Publication date: March 2005
This is the unwritten story of Mr. March, father of the more famous four girls in Little Women. While still a young idealist, peddling wares in the South, Mr. March meets Grace, an educated black woman with a fiery spirit. He gets his first taste of the horrors associated with slavery while there. Now, as an enlisted chaplain in the Union army, Mr. March must reconcile his idealist feelings with the harsh realities of war and the brutality of mankind. While his wife and four daughters try to survive on very little, he must try to survive at all and conceal the real terrors that he faces both on the battlefield and off.
Things I Liked:
The writing really is beautiful - the descriptions pull you right into the action where you smell, feel, see, and experience all that the characters do (much to my dismay in reading about battles). Brooks creates compelling situations and characters that are good but flawed, people who make mistakes. I love the final part of the book where we get to see Marmee's reactions to everything and hear what she has to say about what her husband has done and experienced. Marmee was without doubt my favorite character - I really liked when he remembered how she was when they first met - fiery and full of passion. The book describes, without excuse, the daily brutality of war and of slavery during the Civil War. Powerful and moving in its gruesome details. Also, I couldn't help but fall in love with some of the idealist sentiments mentioned in the book. Here are some favorite quotes:
"I've always imagined paradise as something like a library." p 17
"But, sir, surely the very condition of enslavement, not the slaves' inherent nature, must account for such lapses of honor. The heart is a crimson organ, be it within white breast or in black, and surely wickedness may dwell alike in either." p 25
""I am, indeed, a 'chapel man,' who carries within himself all that's needed for worship. At last, it is possible to have a part in faith without carved pulpit or Gothic arch, without lace altar cloth and without robes, save my suit of unornamented black." p 58
"But perhaps one day I will be entrusted with daughters of my own, and if so, I swear I will not see their minds molded into society's simpering ideal of womanhood. Oh, how I would like to raise writers and artists who would make the world acknowledge what women can do!" p 64
"The brave man, the real hero, quakes with terror, sweats, feels his very bowels betray him, and in spite of this moves forward to do the act he dreads...Sometimes, true courage requires inaction; that one sit at home while war rages, if by doing so one satisfies the quiet voice of honorable conscience." p168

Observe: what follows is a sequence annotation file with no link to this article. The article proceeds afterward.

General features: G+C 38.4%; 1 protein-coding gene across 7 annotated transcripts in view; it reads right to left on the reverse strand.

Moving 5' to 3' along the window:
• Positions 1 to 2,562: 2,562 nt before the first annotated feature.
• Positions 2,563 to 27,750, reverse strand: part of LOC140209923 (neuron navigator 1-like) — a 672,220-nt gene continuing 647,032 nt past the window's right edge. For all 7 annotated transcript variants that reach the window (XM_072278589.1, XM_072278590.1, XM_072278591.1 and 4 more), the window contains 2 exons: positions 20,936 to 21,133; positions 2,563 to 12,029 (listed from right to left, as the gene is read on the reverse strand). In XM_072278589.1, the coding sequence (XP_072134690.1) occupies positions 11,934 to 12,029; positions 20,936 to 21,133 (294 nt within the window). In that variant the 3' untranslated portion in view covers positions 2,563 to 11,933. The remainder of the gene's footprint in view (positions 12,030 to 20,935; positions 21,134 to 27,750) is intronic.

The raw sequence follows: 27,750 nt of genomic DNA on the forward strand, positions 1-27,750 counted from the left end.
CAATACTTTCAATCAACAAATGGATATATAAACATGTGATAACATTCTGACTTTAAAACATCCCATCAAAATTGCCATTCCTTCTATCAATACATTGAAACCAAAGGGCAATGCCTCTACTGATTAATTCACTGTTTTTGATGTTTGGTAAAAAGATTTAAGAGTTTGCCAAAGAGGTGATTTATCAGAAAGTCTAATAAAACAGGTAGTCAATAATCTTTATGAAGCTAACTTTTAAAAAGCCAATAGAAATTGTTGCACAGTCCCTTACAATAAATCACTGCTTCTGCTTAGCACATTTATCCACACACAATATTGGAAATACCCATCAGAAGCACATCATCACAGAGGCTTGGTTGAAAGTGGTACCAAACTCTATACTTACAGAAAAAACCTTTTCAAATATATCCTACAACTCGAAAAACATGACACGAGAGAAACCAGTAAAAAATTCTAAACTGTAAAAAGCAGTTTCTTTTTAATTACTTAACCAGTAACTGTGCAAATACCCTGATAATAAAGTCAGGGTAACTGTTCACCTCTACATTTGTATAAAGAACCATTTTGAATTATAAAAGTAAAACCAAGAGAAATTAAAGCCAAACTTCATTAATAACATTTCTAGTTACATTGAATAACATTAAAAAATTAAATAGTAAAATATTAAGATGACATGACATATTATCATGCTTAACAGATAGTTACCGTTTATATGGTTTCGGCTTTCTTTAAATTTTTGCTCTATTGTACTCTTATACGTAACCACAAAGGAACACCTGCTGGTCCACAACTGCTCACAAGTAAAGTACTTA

"You cannot right injustice by injustice. You must not defame God by preaching that he wills young men to kill one another. For what manner of God could possibly will what I see here? There are Confederates lying in this hospital, they say; so there is union at last, a united states of pain." p 210
"I hoped so hard that Hope seemed to take corporeal form, my thoughts and wishes reaching out to him and wrapping themselves around him, as avidly as my body had wrapped around him when we both were young. I wanted to transplant my vivid spirit within his depleted one, to root out the memories that troubled his sleep and sow in their place a vision of every good moment we had spent together. So I sat by his bed, all day and into the evening, whispering reminiscences of sunlit days and crisp fall apples, of girlish laughter and great minds brilliant with new ideas." p 255Things I Didn't Like:
I really hated Mr. March. He was not a likable person and it makes you wonder, sometimes what his wife saw in him, other than a foolish idealist. Also, it was too graphic for my tastes - I'm sure it was accurate and entirely true to the experiences of war, but I don't really have the stomach for it. My book group really loathed the book in general (though most of them hadn't finished the book when we came to discuss it). The fact that Mr. March didn't exactly fit into the character we all imagined from Little Women really turned everyone off from it. I found that I could enjoy it more if I forgot that fact. Also, we figured that some of the dislike was because of our personal beliefs and not because of the book's lack of merit. I'm kind of torn on this one - while recognizing its merit and beauty, I really didn't enjoy it.
Little Women by Louisa May Alcott is related (obviously)
BOOK CONTENT RATINGS:
a couple of scenes
quite graphic, quite common
Overall rating: ***
How do you rate well-written by not so enjoyable (for you) books?
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